Ivorian Premier’s Death Leaves President Without a Successor
(Bloomberg) -- Ivory Coast Prime Minister Amadou Gon Coulibaly, who had been hand-picked by President Alassane Ouattara to succeed him after elections later this year, has died. He was 61.
Gon Coulibaly died Wednesday after taking part in a cabinet meeting, Patrick Achi, secretary general in the presidency, said in a statement on national television.
His death leaves the ruling party of the world’s biggest cocoa producer with four months to nominate a successor to Ouattara before a vote scheduled for October. The West African nation is headed for its most tense election since Ouattara took over the reins in 2011, following five months of post-electoral violence that left at least 3,000 people dead or missing.
“This is a huge game changer for the elections,” Kobi Annan, an analyst at risk consultancy Songhai Advisory said from London. “Ouattara was grooming Gon Coulibaly to be the next president, taking him with him everywhere he went to learn the ropes and to show the country that he was his trusted successor.”
Gon Coulibaly died less than a week after returning from a two-month trip to Paris to receive medical treatment. He’d traveled regularly to France since having heart surgery in 2012 and his most recent visit included an operation to have a stent inserted. Earlier this year, he self-isolated after possible exposure to Covid-19, though he reportedly tested negative for the disease.
The ruling Rally of Houphouetists for Democracy and Peace party nominated Gon Coulibaly as its presidential candidate in March. The party said as recently as May that it had no plans to find an alternative presidential candidate to Gon Coulibaly.
Gon Coulibaly’s death may lead Ouattara, 78, to reconsider ending his decade-long rule, said Charlie Robertson, Renaissance Capital’s global chief economist.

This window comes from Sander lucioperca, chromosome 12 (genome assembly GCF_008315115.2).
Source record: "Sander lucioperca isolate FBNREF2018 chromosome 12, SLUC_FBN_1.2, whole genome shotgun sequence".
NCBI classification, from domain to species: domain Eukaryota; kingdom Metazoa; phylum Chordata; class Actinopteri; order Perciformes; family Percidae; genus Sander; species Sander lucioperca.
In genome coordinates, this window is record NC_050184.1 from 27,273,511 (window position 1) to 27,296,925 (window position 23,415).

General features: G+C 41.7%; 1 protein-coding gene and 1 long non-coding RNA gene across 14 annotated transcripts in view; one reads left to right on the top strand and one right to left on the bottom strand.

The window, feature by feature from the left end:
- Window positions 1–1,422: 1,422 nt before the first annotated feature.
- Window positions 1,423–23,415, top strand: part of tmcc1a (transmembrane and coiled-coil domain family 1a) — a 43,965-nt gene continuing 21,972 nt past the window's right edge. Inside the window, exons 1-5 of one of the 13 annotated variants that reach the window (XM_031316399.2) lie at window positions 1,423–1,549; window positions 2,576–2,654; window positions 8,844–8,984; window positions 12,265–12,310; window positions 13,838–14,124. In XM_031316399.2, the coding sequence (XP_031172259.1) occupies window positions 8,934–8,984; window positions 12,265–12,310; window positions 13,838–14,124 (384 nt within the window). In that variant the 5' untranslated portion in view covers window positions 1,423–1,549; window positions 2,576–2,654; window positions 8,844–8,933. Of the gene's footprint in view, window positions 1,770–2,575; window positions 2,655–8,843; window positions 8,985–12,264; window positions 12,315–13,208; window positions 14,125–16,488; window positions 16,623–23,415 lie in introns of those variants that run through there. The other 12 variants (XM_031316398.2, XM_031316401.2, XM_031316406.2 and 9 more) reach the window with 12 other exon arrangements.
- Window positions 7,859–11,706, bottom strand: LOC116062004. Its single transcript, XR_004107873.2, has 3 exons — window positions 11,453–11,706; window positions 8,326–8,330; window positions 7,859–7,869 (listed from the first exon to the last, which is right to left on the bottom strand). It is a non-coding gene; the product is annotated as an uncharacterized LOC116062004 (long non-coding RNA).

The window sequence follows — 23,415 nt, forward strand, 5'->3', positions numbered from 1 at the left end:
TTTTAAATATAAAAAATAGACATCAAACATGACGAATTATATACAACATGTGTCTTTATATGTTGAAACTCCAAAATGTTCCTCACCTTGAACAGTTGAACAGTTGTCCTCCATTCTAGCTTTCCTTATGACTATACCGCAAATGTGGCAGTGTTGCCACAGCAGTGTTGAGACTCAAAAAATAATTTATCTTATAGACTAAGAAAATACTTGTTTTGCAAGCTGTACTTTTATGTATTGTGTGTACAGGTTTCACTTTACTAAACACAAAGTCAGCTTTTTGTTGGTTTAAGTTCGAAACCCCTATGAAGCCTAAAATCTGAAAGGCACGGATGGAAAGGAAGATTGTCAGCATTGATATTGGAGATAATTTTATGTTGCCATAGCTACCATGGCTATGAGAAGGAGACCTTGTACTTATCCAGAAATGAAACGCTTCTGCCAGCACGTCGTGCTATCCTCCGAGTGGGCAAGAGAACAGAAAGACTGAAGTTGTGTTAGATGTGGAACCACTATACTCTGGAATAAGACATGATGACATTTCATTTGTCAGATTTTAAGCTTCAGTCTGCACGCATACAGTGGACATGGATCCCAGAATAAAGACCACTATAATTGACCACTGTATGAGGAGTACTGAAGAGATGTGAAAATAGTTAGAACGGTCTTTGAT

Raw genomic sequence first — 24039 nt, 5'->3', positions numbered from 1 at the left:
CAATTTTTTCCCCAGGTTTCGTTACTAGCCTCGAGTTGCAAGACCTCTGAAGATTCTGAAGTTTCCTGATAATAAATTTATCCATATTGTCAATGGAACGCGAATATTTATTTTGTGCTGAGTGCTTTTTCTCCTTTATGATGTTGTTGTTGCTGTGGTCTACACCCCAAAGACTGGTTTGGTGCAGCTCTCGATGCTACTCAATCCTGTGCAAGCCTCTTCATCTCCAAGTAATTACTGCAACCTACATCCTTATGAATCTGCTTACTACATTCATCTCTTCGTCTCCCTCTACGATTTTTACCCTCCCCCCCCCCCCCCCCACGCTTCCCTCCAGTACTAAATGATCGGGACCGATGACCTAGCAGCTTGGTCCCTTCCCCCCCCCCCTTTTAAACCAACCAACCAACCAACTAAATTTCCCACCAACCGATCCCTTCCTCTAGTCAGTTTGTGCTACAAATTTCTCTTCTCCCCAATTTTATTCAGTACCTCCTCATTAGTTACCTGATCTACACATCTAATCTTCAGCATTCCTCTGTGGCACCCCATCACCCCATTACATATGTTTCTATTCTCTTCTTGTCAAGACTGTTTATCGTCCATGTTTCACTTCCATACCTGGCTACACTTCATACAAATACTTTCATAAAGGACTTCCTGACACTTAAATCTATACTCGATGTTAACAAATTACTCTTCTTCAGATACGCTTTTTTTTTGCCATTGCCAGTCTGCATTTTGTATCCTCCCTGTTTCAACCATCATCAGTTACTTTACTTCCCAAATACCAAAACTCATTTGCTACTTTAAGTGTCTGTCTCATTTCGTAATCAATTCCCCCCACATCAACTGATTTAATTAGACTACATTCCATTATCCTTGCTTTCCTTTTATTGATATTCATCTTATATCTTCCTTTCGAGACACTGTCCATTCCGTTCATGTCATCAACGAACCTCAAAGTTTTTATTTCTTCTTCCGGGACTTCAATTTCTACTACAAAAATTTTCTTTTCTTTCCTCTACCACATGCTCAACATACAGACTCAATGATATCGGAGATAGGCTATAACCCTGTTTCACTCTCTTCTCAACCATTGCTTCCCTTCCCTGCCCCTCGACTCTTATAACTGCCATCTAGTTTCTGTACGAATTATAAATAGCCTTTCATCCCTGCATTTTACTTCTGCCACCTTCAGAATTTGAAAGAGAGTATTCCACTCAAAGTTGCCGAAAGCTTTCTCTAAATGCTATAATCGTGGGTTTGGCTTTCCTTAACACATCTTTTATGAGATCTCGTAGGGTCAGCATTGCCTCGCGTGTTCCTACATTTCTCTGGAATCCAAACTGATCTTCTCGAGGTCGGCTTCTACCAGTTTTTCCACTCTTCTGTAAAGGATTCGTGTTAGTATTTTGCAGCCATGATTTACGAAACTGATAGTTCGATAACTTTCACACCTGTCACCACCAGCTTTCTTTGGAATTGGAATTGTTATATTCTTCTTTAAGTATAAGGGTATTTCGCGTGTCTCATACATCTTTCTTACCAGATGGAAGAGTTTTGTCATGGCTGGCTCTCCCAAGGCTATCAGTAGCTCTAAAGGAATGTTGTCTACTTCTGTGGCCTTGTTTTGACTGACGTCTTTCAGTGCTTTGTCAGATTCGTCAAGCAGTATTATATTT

While Ivory Coast has a two-term limit, Ouattara has said a new constitution adopted in 2016 allows him to serve a third term. The statement angered his opponents at the time, raising concerns about his intentions after he’d earlier pledged to step down after two terms. Ouattara has overseen an economy that has grown 7% or more since 2012. That growth could slow to 0.8% this year if the fallout from the coronavirus pandemic lasts until December, the government said this week.
“Best case as far as I can see is that the incumbent president does run again” despite the “political noise,” said Robertson. “He’s an economist and has done an excellent job over the past decade.”
But Tochi Eni-Kalu, an Africa analyst at the Washington D.C.-based Eurasia Group, said a reelection bid by Ouattara is unlikely because it could galvanize support for the opposition and be legally problematic.
The ruling party “is more likely to opt for a fresh face,” he said.
One of Ouattara’s most trusted aides, Gon Coulibaly served as agriculture minister from 2002 to 2010 and as secretary general in the presidency from 2011 until his 2017 appointment as prime minister. During his recent medical leave, Defense Minister Hamed Bakayoko served as acting premier.
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